Updated: Apr 16
Karla Cornejo Villavicencio wrote the book I always wanted to write but never could. Many times during the 22 years that I worked within the immigrant day laborer community, I wanted to tell the every day dramas of people who live without the protection of a livable salary or family and friends with resources. I wanted to tell the stories of people who had let me into their lives so easily, who had showed me where they lived, had shared their troubles with me any time I had the time and patience to listen, and who argued and criticized and laughed and danced and sang together in the lives that we shared in the Casa Latina Day Worker Center. We shared our lives every day for 22 years but at the end of the day, they went home to the crowded apartments that they shared with others, or to the public library to wait until the shelters opened, or to ¨el yungul,” “the Jungle,” where they joined others in their makeshift shelters in the overgrown areas near Seattles freeways. I went back to my two children and my heated house and full refrigerator.
I knew their stories, but I didn’t tell them.
It’s not that I wasn’t asked to tell their stories. I was often asked to be a guest speaker or to identify people who could tell their own stories of exploitation, cruelty and illness. Then I would have to find a person, a sympathetic person, who I could talk about or coach to tell their story of woe, leaving out all of the details where they were anything less than an innocent victim. But those weren’t the stories that I wanted to tell. And those weren’t the stories that Cornejo Villavicencio wanted to tell either.
She wanted to tell the stories of everyday people. She tells us that “This book is for everybody who wants to step away from the buzzwords in immigration, the talking heads, the kids in graduation caps, and read about the people underground. Not heroes. Randoms. People. Characters.”
She gets introductions to those characters from social justice organizations and informal immigrant networks. In fact, although she changes all the names when she does her reporting of the day laborers in Chapter 1 who go to the worker center in Long Island, the details are so accurate that I immediately recognize “Pedro” a beloved activist on Staten Island, who is like a godfather to the community and who is openly gay. I texted my colleague right away to see if I was right. “Yes,” he texted back. “She is so amazing and bad ass!”
Bad ass is right. She tells it like it is, with all of the embarrassing details of flawed, infuriating, and real humans. She knows those details because she is a reporter who becomes friends with her subjects, who participates in their lives, and who relates to them because she is also a flawed human.
In her introduction to the book she warns the reader.
Maybe you won’t like it. I didn’t write it for you to like it. And I did not set out to write anything inspirational, which is why there are no stories of DREAMers. They are commendable young people, and I truly owe them my life, but they occupy outsize attention in our politics. I wanted to tell the stories of people who work as day laborers, housekeepers, construction workers, dog walkers, delivery men, people who don’t inspire hashtags or T-shirts, but I wanted to learn about them as the weirdos we all are outside of our jobs. She divides her book into six chapters, each one reporting on the people that she meets in different cities and in different worlds: day laborers, domestic workers, delivery men, construction workers in Staten Island, New York, Flint, Cleveland, and New Haven.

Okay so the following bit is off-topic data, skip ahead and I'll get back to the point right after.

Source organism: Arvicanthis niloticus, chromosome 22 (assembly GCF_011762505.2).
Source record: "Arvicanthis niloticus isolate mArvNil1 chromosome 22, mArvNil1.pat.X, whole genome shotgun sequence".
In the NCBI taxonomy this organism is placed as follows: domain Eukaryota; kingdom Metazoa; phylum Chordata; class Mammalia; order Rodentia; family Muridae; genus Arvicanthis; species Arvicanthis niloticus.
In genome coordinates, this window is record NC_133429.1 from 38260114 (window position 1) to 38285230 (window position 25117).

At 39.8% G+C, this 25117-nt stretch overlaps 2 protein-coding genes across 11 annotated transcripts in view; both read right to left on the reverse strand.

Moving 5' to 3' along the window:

I know people in many of those worlds but I couldn’t write this book and not only because I lack discipline and a publisher’s advance. I couldn’t write this book because Karla is part of this book. Can I call you Karla? I feel like I know you. This is her story too. She was brought to the United States as a very young child by her parents, undocumented immigrants from Ecuador. And she interweaves stories of her family: memories of conversations with her father who worked as a delivery man in New York and her mother, who raised her and her brother and fiercely protected them from gangs and danger outside their home. And she exposes her own struggles with mental illness, considering whether it was caused by the trauma of being separated from her parents when they immigrated to the US and left her behind as a toddler with her grandparents until they earned enough to bring her to the United States. She cites research that shows that the flooding of stress hormones caused by the separation of young children from their parents kills off entries and neurons in the brain, causing permanent psychological and physical damage. She compares her brain to a tree with no branches and imagines a whole generation of immigrant children growing up with stunted trees as brains. So I just think about all of the children who have been separated from their parents, and there’s a lot of us, past and present, and some under more traumatic circumstances than others-like those who are in internment camps right now - and I just imagine us as an army of mutants. We’ve all been touched by this monster, and our brains are forever changed and we all have trees without branches in there, and what will happen to us? Who will we become? Who will take care of us? There are no easy answers to her questions. But one thing is clear. Hers is an American story. The stories of day laborers, domestic workers, delivery men, and the immigrants who clean up after disasters are American stories. And the traumatized separated immigrant children are also part of the American story.